Guest post by Chris Ash (National Survivor Network – CAST), David Baguma Kagoro (Never Again Rwanda), Hmayak Avetisyan (National Trans Coalition Human Rights NGO), Mamta Mehar (Independent), Rogers Mutaawe (Uganda Youth Development Link), Victoria Capriles Moreno (Universidad Metropolitana's Human Rights Centre) and Willz (Jafari Jata Solution). The views expressed do not necessarily reflect the opinions of each individual member of the Advisory Group.
In June 2023, the Freedom Fund, the Global Fund to End Modern Slavery (GFEMS) and the Modern Slavery and Human Rights Policy and Evidence Centre (Modern Slavery PEC) held a conference called Equity in Evidence: Fusing lived experience and community knowledge into research to end human trafficking.
The focus of the conference was to discuss how to ensure the meaningful engagement of people with lived experience and those from most affected communities in research on modern slavery. Not just in carrying out research, but also funding research, communicating research, and turning research into practice to make a difference to real people’s lives, as well as supporting researchers to better understand and engage with community-generated knowledge.
To support that aim, it was essential to engage with the voices of people with lived experience and those from most affected communities in the planning of the conference. So the Modern Slavery PEC led the recruitment of an Advisory Group consisting of seven experts, who met regularly and closely informed the design of the conference. This blogpost sets out the Advisory Group’s reflections both on its work and on the conference. The official report summarising insights and recommendations from the Equity in Evidence conference is available here.
The conference was focused on progressing towards meaningful engagement of people with lived experience in all aspects of research and how to move beyond tokenistic involvement. This was central to the Advisory Group’s work.
As one member of the Group, Willz, commented:
"[……] true progress lies in moving beyond superficial involvement. Merely having survivors present in the room is not enough; the insights and perspectives must be genuinely valued and integrated into the decision-making process. By involving survivors in the design and planning of the conference, we were able to identify and address critical gaps in our approach and ensure a more impactful outcome.
"Ultimately, the conference reinforced the notion that we are better equipped to tackle the issue of human trafficking when we work together, acknowledging the expertise of survivors and facilitating dialogues that embrace multiple perspectives."
But it’s one thing to support this principle; it’s another to put it into practice. There are many challenges and questions to be addressed.
"[……] true progress lies in moving beyond superficial involvement. Merely having survivors present in the room is not enough; the insights and perspectives must be genuinely valued and integrated into the decision-making process.Willz, member of the Advisory Group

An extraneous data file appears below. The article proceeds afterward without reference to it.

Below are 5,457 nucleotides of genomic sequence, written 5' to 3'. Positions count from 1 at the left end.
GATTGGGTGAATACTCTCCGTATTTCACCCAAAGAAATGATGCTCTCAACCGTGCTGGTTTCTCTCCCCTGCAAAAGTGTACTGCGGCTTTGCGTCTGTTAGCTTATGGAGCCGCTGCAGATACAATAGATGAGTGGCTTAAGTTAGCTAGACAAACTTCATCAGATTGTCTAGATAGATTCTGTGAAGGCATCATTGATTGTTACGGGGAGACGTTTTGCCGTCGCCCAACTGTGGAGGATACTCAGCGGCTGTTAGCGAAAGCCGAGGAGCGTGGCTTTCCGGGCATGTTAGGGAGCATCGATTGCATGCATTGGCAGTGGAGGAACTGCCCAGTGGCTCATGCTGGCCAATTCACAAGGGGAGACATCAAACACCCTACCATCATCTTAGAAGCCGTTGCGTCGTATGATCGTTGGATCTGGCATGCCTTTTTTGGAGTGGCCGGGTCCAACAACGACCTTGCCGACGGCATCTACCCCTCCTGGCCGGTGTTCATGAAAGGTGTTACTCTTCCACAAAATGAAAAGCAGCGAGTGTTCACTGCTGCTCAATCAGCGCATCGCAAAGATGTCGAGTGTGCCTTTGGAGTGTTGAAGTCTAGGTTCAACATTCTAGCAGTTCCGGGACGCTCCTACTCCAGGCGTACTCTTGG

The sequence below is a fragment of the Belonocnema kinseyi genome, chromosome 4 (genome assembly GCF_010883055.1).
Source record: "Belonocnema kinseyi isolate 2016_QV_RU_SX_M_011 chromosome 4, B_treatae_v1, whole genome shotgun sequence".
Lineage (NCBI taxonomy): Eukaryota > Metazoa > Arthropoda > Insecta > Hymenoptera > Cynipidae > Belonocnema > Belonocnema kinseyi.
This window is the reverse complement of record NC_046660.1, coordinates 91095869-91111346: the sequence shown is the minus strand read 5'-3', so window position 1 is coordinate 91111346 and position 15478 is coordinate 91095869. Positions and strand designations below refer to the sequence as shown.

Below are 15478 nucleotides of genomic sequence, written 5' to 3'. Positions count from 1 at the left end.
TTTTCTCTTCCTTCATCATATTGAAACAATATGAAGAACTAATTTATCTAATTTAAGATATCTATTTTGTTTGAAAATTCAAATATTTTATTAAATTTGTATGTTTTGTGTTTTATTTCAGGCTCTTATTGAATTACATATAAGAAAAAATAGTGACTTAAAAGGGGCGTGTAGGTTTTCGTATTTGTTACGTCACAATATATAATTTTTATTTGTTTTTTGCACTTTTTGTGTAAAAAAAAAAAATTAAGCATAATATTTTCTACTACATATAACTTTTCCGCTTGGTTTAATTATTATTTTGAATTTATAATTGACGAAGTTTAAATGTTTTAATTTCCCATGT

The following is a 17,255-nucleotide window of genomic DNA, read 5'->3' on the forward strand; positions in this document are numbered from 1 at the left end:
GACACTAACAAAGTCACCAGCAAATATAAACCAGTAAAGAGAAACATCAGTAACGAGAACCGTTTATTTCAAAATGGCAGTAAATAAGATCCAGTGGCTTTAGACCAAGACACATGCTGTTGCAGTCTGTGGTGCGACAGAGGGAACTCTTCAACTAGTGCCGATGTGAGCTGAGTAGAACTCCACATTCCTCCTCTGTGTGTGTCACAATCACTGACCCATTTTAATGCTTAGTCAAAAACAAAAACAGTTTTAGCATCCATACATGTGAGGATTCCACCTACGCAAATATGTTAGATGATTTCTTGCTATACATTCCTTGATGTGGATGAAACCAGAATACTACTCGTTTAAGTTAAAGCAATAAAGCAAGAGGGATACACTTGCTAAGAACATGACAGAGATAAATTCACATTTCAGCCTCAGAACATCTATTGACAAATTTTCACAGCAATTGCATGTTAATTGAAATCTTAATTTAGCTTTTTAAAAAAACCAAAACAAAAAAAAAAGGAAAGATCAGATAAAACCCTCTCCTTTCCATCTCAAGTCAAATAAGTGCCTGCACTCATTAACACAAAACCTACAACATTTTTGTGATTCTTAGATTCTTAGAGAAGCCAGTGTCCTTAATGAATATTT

What practical steps can we take?
First, funders must recognise that meaningful engagement with people with lived experience and affected communities is not cost-free (the Advisory Group were compensated for their time in preparing for and attending meetings). Funders should build appropriate costs into the budgets they expect from researchers applying for funding and they should allow additional time to undertake meaningful lived experience engagement.
Funders also have the ability to require or encourage lived experience engagement in the research process, and they can themselves build collaborative relationships with survivor-led organisations in affected communities to facilitate such engagement. This additional time and cost may be seen as a barrier by people who are used to rushed deadlines. However, investments of time and resources are essential to correcting the history of excluding people from impacted communities (and their ways of knowing) from the evidence base.
It's also important for funders to diversify geographically. Many grassroots organisations work in countries that are critically underfunded, so they can't respond to modern slavery's complex and global nature in a comprehensive and effective way. The diverse factors that contribute to modern slavery can be better addressed by spreading funds across different regions.
From a research perspective, the Advisory Group’s reflections are: when researchers are communicating the findings from their work, are they prioritising communication with those who are most affected by modern slavery? How can they do that better? Those who are directly affected should be one of the central audiences for research on the topic of modern slavery – but to do that effectively might mean:
- writing in a less technical, more accessible way,
- highlighting the practical relevance of research for those affected,
- communicating in multiple languages and formats, and
- disseminating findings through a variety of networks and formats, to ensure they reach the widest possible range of people (including those groups who are more marginalised and therefore harder to reach).